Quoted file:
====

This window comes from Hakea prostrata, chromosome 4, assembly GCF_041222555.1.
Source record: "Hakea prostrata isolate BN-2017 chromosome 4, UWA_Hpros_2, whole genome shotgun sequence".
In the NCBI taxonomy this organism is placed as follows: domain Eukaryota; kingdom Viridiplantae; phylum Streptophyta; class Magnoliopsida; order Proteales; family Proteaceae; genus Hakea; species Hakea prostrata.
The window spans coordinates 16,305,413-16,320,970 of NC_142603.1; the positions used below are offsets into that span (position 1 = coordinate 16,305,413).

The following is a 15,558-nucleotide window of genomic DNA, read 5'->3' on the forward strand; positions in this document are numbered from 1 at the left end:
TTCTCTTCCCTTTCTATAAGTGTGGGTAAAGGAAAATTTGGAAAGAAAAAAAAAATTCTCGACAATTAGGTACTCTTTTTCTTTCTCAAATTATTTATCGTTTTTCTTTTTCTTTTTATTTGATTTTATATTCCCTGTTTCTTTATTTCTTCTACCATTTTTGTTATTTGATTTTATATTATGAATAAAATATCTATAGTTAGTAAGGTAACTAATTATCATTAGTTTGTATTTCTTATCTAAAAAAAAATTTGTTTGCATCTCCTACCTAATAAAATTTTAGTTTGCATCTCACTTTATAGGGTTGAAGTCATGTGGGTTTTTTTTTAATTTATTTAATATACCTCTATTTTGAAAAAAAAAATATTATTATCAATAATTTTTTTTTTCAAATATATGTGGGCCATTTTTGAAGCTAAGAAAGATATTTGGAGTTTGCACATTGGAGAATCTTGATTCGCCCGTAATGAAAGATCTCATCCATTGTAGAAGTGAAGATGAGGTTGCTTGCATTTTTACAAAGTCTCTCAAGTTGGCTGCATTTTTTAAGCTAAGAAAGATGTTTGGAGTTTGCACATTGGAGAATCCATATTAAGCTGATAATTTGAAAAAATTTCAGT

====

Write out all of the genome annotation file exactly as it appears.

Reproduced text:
This window comes from Hakea prostrata, chromosome 4, assembly GCF_041222555.1.
Source record: "Hakea prostrata isolate BN-2017 chromosome 4, UWA_Hpros_2, whole genome shotgun sequence".
In the NCBI taxonomy this organism is placed as follows: domain Eukaryota; kingdom Viridiplantae; phylum Streptophyta; class Magnoliopsida; order Proteales; family Proteaceae; genus Hakea; species Hakea prostrata.
The window spans coordinates 16,305,413-16,320,970 of NC_142603.1; the positions used below are offsets into that span (position 1 = coordinate 16,305,413).

The following is a 15,558-nucleotide window of genomic DNA, read 5'->3' on the forward strand; positions in this document are numbered from 1 at the left end:
TTCTCTTCCCTTTCTATAAGTGTGGGTAAAGGAAAATTTGGAAAGAAAAAAAAAATTCTCGACAATTAGGTACTCTTTTTCTTTCTCAAATTATTTATCGTTTTTCTTTTTCTTTTTATTTGATTTTATATTCCCTGTTTCTTTATTTCTTCTACCATTTTTGTTATTTGATTTTATATTATGAATAAAATATCTATAGTTAGTAAGGTAACTAATTATCATTAGTTTGTATTTCTTATCTAAAAAAAAATTTGTTTGCATCTCCTACCTAATAAAATTTTAGTTTGCATCTCACTTTATAGGGTTGAAGTCATGTGGGTTTTTTTTTAATTTATTTAATATACCTCTATTTTGAAAAAAAAAATATTATTATCAATAATTTTTTTTTTCAAATATATGTGGGCCATTTTTGAAGCTAAGAAAGATATTTGGAGTTTGCACATTGGAGAATCTTGATTCGCCCGTAATGAAAGATCTCATCCATTGTAGAAGTGAAGATGAGGTTGCTTGCATTTTTACAAAGTCTCTCAAGTTGGCTGCATTTTTTAAGCTAAGAAAGATGTTTGGAGTTTGCACATTGGAGAATCCATATTAAGCTGATAATTTGAAAAAATTTCAGT